Doing The Right Thing...The Right Way
Mayor Dave Bing's well-meaning effort to raze abandoned houses in Detroit has stumbled out of the starting blocks.
The Department of Natural Resources and Environment said the city began demolition last week without testing for asbestos, a carcinogen commonly found in many older Detroit structures. The city also failed to notify the state of its demolition plans as required by federal law, which is another serious violation, said DNRE spokesman Robert McCann.
I can accept that administrations make certain mistakes, but a couple of things about this screw up still annoy me. First off, how does city government just ignore or "forget" what should be an obvious health risk to the people who live around these abandoned homes? Isn't checking for hazardous materials in derelict old homes a precaution that should fall under "standard operating procedure?"
Second, under no circumstances should we ever hear the current administration say that it did something a certain way simply because that's the way the slipshod Kilpatrick administration handled things previously.
They blamed the foul-up on their decision to follow what they say was the practice of ex-Mayor Kwame Kilpatrick's administration of demolishing buildings without testing for asbestos or giving the state advance notice.
"We know from this point forward that the way we operated status quo in the past is unacceptable," Carla Henderson, director of Buildings and Safety Engineering Department, said Monday.
Cut that out. Now.
Still, the effort does reflect the seriousness of the city about moving on the mayor's plan to demolish 10,000 homes over the next four years, and I can respect that. But it also highlights the potential danger in a way of thinking that Detroiters too often fall into, an attitude that says that our desperate straits mean we should embrace whatever policies and practices are dropped at our feet, no matter how disorganized, premature, insensitive, costly or wrong-headed. Yes, we absolutely need our leadership to act swiftly and certainly on matters like crime and blight and education. We need for them to do the right thing -- but we also need them to do it the right way.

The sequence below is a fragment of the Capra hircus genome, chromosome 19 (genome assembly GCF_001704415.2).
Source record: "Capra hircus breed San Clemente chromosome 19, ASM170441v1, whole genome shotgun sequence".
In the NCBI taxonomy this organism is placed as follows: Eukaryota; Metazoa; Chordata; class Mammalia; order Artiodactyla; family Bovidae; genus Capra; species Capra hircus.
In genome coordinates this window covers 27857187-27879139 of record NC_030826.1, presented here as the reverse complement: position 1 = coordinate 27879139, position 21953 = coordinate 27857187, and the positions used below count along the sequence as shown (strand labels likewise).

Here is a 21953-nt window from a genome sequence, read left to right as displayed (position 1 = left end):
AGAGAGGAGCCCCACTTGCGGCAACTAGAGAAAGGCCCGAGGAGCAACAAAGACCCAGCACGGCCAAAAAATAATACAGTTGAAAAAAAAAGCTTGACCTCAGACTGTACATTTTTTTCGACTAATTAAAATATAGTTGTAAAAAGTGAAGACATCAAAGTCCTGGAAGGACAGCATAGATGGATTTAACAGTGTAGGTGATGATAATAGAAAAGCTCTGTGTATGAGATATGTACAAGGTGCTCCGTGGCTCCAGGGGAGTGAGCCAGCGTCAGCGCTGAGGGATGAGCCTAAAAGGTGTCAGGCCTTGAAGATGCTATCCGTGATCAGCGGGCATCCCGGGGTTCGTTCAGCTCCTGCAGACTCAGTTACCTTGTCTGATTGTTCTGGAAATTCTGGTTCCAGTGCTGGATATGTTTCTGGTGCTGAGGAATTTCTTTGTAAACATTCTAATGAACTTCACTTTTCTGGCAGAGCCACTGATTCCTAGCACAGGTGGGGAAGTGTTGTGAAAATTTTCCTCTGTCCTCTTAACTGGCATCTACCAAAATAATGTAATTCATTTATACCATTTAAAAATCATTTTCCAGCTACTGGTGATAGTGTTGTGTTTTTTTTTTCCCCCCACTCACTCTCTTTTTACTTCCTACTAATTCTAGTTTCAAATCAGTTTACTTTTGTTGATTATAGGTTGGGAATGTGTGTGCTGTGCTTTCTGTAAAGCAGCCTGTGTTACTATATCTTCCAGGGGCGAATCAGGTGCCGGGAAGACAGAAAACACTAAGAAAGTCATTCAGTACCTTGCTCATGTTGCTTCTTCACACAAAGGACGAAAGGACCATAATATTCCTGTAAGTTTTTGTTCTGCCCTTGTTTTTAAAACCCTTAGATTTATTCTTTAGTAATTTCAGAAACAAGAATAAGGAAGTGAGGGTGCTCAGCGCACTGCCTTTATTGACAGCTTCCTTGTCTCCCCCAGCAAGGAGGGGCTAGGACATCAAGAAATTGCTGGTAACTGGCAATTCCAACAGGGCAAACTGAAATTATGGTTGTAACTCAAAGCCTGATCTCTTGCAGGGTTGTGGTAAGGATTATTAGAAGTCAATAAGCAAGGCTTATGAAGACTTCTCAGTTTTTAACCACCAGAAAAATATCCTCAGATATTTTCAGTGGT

I worry about this in our troubled school system, where our children are caught between fools who'd cling to the status quo and tough-talking administrative saviors who've so far only added to the district's budgetary burden. I worry about this as we discuss land management in the city, where we often are dead certain about what needs to be torn down but devoid of concrete and realistic plans about what should go up in its place. I worry about this as we flail about in search of new industries upon which we can refashion our image, knowing that we've got to move full speed ahead toward the future but also anxious about who gets left behind in a city where only 11 percent of residents have college degrees.
Ultimately, of course, we do have to embrace change, do have to accept that getting better sometimes feels as awful as getting sick. Like burnt-out buildings tottering on a vacant lot, failed traditions and stale ideas need to come down forcefully. But we've got to be careful about how we go about making the change that we desire. Not unlike Mayor Bing's effort to raze those homes, we've got to be certain that, in our admirable push to help this city, we don't wind up doing any more harm instead.